My rating: 3 of 5 stars
“Oh, a family saga stretching out over decades. If I’d known that, I probably wouldn’t have picked this book. Well-written, at least.”
That was my reaction upon reaching the end of the first section and jumping forward a decade or so in the second section. Pretty well sums up the book for me, even after finishing it.
One summer, shortly before World War I, George Sawle brings his school chum Cecil Valance home with him for a weekend. (One must use the phrase “school chum” because this IS England after all, and an upper-class Edwardian England, at that.) Cecil is a user and a player, as the astute reader will recognize at once. He’s also a poet, albeit not a particularly good one, but one whose good looks, personal charm, and social graces entice his audience to overlook the banality of his art. This brief summer visit results in a poem that somehow manages to transcend its author’s limitations; and the circumstances that led to the creation of this poem resonate through the decades that follow.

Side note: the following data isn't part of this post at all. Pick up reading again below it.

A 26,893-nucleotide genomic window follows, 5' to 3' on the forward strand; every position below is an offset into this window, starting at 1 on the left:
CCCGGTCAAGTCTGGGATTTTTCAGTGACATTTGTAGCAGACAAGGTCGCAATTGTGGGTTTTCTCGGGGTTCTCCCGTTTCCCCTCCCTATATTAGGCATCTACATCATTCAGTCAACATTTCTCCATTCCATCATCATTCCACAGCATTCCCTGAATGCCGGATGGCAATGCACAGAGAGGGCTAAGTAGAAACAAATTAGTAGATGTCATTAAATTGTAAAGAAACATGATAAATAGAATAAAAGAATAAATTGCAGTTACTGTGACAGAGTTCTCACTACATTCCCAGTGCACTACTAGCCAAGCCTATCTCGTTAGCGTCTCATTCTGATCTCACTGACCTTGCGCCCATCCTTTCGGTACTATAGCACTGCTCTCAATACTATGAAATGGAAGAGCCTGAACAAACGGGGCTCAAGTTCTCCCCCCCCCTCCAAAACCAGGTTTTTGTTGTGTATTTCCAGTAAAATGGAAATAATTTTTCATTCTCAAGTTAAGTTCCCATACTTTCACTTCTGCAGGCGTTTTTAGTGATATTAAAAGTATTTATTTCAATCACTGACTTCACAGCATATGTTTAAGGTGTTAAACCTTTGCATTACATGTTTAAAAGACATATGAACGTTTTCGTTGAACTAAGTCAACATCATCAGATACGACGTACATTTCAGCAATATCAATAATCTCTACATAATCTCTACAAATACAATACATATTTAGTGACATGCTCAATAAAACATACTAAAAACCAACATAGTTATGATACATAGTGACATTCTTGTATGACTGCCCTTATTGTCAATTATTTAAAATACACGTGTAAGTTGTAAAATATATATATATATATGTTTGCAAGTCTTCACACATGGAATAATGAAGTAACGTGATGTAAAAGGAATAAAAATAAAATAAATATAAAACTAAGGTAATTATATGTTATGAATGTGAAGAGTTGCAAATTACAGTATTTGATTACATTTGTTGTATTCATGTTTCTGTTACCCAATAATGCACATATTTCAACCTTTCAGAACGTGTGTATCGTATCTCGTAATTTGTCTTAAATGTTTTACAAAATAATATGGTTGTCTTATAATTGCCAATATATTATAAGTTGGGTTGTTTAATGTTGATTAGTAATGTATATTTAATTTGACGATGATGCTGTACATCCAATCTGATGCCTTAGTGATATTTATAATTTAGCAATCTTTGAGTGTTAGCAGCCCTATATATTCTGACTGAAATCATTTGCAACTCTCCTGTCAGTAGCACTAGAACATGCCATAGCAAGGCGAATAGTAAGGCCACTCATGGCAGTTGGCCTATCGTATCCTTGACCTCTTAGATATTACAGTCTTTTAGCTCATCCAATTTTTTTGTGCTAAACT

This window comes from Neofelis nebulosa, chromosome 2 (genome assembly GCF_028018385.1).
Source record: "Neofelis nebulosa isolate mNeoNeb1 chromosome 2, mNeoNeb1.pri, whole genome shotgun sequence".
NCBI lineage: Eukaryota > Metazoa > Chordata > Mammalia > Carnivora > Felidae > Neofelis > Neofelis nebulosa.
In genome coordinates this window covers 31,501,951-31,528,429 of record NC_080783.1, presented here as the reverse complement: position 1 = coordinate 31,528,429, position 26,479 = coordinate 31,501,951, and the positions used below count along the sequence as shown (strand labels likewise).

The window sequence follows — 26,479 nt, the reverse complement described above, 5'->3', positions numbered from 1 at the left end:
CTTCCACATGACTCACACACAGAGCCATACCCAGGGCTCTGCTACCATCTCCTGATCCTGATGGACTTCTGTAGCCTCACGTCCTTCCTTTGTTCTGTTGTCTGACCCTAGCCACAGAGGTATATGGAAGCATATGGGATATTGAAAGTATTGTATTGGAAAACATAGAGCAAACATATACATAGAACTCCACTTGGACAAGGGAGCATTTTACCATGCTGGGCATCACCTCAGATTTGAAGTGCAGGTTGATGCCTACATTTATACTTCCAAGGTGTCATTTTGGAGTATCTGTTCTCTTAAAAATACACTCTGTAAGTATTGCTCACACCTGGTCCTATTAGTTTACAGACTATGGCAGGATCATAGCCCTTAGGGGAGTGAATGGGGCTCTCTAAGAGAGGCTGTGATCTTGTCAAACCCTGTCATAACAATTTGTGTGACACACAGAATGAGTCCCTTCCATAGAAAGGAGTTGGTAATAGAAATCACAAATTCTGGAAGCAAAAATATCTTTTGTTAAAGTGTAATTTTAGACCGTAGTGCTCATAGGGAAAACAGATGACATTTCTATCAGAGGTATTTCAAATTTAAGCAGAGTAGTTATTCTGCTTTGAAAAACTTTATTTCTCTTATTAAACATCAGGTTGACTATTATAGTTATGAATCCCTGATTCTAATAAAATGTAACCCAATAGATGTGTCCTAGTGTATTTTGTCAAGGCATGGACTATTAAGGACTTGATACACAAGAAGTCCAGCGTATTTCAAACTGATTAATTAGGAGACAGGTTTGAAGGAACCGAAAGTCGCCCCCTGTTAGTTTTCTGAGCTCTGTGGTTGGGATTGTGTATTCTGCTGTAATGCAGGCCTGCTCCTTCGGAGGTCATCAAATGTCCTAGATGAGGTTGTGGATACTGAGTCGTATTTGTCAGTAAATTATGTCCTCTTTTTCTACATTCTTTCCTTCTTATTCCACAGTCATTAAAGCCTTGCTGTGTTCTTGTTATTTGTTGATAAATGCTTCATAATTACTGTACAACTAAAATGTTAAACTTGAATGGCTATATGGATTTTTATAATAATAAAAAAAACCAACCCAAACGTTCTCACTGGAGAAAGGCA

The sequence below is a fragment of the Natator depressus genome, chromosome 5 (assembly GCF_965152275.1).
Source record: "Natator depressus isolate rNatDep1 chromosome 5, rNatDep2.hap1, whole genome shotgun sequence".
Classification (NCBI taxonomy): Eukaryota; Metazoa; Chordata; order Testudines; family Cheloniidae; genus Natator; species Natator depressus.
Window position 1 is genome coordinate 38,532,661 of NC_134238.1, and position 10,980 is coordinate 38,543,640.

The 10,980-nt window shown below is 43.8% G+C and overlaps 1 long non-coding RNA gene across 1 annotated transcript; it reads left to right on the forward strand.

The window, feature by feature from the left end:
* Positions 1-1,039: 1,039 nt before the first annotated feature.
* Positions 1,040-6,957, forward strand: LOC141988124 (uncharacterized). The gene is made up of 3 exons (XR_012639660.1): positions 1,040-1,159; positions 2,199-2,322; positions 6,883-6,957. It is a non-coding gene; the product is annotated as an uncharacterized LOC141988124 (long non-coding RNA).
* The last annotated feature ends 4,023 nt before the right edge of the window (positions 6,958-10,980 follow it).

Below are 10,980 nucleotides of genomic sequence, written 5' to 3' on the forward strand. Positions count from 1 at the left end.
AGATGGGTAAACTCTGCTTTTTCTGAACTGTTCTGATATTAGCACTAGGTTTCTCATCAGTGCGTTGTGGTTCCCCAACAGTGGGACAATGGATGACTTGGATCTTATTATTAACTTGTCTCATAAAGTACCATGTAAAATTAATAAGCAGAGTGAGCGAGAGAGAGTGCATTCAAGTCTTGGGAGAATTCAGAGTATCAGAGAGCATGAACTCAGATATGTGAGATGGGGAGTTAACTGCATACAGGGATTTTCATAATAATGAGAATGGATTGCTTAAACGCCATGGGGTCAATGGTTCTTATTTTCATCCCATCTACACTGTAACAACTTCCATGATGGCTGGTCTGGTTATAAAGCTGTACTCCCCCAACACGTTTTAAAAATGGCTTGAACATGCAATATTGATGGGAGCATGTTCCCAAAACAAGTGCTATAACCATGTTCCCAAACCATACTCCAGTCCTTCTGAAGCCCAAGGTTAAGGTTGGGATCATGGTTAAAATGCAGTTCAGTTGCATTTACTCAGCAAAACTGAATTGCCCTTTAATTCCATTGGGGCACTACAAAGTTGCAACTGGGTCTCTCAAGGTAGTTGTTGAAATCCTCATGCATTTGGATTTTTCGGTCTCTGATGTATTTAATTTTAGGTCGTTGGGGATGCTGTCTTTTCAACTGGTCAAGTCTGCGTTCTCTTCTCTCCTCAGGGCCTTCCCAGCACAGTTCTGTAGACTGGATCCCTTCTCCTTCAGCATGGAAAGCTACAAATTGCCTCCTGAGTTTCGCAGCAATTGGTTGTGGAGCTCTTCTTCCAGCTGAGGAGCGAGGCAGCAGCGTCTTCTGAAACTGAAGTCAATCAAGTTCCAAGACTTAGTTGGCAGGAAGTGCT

If, like me, you take an instant dislike to young Cecil, the adulation that follows through the rest of the novel (especially in Part 2, the immediate aftermath of WWI) may be annoying. Push through it, though, and pay attention to the damage this young man caused. Actions have consequences, lies beget lies, and some lies and consequences don’t reveal themselves until much, much later.
An engaging read.